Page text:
I see. You are basically suggesting graceful degradation when JavaScript isn't available. That wasn't how I read the question, but your answer makes sense in that context. –  DemetriKots Oct 17 '13 at 3:42

You can use methods like post-backs, server-side validation, etc. as fallbacks for non-javascript visitors. It won't be seamless as it requires, at the least, multiple page loads, but it can be done.

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Let's see. So right now, I can build apps on the desktop using Roger Wang's node-webkit, write server-side code that just works without fiddling with 18 layers of config and absurdly over-complicated servers that refuse to just do the 'duh' things right out of the box, write phonegap/cordova apps for Android, IOS, Winphone, and several other platforms simultaneously including desktop mostly reusing the same code in Roger Wang's node-webkit (highly recommend btw - thanks Roger). I can write Linux GUIs in JS. I can do damn near anything Microsoft using web technology...

So uh... yes. I would say the answer is yes. But it's not just JS. If you really want to be able to handle UI well, you have to learn the crap out of CSS. Once the crap has been learned out of, you can do damn near anything including performance critical-stuff with a little help from our friends C and C++ bound easily to JS through V8.

And you can't be a Java dev about it and write once and test nowhere. You do actually have to learn the quirks of the platforms you're supporting. There is no multi-platform solution that has negated that but I would argue that web technology and web UI devs have taught the planet how to finally !@#$ing do it right.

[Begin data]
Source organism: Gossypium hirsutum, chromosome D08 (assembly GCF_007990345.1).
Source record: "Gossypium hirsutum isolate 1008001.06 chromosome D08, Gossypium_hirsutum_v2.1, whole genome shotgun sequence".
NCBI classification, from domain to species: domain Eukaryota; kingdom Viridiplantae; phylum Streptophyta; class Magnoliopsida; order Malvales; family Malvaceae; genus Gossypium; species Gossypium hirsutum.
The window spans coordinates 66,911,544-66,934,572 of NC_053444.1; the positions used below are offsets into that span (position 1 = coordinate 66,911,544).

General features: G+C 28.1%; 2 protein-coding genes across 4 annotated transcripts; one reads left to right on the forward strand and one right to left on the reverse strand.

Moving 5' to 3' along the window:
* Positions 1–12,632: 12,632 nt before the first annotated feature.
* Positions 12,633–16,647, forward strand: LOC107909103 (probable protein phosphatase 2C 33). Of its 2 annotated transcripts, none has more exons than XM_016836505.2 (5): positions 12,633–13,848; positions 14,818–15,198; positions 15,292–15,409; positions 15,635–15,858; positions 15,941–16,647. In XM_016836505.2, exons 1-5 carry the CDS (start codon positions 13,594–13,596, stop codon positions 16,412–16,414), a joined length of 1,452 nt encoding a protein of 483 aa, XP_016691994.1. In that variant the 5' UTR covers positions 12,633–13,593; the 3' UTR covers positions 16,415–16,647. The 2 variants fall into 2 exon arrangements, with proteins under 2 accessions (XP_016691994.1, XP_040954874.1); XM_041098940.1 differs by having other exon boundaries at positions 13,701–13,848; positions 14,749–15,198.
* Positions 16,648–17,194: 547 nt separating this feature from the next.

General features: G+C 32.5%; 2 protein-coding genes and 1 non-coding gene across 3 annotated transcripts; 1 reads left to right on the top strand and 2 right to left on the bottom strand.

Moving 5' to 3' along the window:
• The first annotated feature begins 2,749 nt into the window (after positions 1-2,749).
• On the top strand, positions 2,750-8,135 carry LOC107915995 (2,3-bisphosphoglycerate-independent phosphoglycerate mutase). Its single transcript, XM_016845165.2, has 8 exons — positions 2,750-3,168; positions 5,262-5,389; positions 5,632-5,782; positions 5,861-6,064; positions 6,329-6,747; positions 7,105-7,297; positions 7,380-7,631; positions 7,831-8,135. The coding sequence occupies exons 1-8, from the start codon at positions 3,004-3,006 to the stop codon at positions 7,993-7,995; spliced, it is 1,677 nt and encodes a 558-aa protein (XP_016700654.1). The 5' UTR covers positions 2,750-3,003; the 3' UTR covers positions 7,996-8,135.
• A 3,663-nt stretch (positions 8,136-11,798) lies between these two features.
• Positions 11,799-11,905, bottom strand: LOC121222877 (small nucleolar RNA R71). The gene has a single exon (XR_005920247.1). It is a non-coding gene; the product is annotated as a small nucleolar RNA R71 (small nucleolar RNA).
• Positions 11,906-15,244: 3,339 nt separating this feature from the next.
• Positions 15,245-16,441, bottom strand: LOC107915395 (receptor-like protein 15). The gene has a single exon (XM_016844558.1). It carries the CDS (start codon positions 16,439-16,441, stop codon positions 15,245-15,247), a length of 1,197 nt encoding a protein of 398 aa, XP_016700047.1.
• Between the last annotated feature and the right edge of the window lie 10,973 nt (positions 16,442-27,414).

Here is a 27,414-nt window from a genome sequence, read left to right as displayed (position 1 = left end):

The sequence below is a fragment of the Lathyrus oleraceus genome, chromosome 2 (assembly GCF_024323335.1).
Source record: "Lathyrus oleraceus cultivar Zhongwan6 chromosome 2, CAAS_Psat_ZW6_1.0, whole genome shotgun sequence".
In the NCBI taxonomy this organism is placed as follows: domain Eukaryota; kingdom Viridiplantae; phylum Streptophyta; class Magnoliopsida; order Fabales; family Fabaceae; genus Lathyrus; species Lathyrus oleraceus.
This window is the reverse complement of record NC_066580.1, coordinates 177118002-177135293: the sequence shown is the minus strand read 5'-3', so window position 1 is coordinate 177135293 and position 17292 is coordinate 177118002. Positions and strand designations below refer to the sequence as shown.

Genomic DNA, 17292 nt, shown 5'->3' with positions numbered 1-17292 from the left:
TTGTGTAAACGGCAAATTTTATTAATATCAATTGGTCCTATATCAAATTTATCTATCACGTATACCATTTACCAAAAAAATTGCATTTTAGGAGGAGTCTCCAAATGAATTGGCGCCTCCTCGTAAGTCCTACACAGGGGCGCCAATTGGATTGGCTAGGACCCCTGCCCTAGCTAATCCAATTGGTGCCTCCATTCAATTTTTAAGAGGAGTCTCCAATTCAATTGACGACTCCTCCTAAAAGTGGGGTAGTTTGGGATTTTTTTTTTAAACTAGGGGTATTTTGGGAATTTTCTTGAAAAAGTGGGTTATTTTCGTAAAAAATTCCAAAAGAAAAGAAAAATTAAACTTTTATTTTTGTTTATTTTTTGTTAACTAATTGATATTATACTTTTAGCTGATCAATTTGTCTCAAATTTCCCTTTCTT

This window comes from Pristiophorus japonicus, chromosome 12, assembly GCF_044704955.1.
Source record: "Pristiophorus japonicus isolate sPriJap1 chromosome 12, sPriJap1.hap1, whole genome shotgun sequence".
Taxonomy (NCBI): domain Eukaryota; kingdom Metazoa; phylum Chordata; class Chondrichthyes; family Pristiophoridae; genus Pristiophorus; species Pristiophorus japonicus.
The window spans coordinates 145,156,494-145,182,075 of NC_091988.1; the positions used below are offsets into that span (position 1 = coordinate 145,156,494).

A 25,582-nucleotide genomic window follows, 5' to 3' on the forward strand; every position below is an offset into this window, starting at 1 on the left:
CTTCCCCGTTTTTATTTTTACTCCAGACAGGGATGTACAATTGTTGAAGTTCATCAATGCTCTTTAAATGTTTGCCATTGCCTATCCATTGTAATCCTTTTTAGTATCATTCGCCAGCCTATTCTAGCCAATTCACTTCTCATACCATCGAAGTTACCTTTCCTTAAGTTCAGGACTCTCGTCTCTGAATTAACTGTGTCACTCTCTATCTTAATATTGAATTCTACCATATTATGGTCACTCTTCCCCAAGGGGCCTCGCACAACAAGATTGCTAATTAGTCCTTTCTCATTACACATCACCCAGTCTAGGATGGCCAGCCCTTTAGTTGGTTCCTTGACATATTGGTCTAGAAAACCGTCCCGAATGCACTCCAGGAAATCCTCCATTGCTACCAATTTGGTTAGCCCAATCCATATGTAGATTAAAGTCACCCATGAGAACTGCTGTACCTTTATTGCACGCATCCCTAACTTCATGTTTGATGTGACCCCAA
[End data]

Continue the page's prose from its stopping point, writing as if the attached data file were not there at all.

So learn more and it will be less difficult. Learn to properly normalize for multi-platform and use OOP to your advantage and you may be shocked at just how maintainable and lean and mean a well-written and non-hackish JS app that handles multiple interpretations of what its code actually means can be. Take a trip down memory lane on Quirksmode. Read the first edition of DOM scripting. Pay a visit to Dean Edwards's site and blow some of the dust off of some his still-completely-relevant-and-awesome ideas. We've been at this "demanding that our JavaScript function properly" thing for quite a while now but I'd say it probably really kicked in when everybody realized just how freaking useful and powerful the DOM + CSS2 + and JavaScript could be (well before people started tinkering with XHR and assigning undue importance to Ajax's contribution to the evolution of the modern web app).